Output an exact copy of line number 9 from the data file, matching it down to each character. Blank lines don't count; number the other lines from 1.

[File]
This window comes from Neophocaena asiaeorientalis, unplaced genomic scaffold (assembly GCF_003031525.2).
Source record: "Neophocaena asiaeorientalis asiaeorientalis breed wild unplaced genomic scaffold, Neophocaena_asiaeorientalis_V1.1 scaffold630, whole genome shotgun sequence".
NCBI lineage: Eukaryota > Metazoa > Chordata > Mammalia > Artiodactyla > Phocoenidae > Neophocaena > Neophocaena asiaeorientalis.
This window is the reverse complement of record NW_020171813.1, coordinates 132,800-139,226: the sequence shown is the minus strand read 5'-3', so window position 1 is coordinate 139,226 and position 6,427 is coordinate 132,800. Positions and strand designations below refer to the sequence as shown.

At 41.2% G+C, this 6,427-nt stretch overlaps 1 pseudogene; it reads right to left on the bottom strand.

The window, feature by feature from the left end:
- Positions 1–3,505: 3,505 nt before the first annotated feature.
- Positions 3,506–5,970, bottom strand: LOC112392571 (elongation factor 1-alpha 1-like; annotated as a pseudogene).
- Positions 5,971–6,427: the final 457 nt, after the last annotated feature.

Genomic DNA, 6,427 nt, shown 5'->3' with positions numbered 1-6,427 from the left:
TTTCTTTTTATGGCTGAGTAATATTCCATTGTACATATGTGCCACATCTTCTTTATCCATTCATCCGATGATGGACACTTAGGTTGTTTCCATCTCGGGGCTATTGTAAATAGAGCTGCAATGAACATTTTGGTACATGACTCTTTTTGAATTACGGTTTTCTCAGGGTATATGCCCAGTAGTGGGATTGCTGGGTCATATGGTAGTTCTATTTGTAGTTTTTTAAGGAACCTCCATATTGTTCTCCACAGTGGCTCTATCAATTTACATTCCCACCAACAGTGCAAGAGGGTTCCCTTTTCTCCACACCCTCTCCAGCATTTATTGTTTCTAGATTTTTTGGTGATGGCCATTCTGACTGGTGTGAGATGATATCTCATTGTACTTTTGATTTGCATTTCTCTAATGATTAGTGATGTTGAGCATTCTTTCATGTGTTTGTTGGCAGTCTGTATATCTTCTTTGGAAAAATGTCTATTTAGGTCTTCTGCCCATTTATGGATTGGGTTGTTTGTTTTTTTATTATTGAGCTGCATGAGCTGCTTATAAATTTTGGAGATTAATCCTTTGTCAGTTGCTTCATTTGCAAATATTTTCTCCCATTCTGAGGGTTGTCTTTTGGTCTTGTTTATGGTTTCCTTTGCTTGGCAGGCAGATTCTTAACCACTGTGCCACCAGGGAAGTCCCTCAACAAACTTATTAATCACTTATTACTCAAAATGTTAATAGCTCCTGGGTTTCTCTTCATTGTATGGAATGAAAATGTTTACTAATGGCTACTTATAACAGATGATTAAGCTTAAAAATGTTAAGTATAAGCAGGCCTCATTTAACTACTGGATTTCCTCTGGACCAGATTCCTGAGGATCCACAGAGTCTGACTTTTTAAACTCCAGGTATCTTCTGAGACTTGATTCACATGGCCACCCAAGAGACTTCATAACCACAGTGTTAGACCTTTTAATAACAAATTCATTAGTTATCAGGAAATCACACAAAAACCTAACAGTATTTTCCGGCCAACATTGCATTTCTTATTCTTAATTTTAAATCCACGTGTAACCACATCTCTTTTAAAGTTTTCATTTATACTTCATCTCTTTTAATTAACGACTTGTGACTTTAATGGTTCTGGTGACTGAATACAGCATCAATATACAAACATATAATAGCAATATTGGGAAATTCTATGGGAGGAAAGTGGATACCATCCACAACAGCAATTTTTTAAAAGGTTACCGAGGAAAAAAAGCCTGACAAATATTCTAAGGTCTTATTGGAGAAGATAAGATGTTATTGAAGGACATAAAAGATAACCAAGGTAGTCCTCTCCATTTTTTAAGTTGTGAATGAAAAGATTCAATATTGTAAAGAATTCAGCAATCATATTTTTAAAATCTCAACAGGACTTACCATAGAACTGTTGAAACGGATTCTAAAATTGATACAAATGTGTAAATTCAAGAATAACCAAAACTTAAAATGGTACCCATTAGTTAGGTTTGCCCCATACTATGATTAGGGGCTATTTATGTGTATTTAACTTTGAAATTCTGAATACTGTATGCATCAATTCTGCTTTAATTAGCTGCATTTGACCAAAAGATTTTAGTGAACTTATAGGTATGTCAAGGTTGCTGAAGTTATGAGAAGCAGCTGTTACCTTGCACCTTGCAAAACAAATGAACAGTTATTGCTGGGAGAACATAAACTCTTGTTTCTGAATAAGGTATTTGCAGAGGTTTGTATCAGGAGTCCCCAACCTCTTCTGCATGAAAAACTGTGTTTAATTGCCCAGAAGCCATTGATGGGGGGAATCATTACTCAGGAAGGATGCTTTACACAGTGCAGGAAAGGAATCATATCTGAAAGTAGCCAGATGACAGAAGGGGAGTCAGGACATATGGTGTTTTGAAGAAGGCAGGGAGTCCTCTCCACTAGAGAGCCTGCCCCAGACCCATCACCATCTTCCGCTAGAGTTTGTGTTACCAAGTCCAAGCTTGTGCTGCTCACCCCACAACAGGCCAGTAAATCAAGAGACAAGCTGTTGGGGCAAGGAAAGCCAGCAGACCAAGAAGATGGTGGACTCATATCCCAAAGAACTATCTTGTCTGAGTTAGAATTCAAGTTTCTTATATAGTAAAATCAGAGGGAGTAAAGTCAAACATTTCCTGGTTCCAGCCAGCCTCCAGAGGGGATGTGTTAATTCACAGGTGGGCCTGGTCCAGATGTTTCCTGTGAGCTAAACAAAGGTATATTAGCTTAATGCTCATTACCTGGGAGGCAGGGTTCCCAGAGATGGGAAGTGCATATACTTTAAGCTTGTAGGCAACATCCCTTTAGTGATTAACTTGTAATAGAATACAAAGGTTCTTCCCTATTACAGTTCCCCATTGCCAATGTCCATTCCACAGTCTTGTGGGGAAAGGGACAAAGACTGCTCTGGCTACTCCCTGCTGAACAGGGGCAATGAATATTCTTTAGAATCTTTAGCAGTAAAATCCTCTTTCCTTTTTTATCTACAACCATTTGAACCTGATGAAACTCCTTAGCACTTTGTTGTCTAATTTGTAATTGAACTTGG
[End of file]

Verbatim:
- Positions 5,971–6,427: the final 457 nt, after the last annotated feature.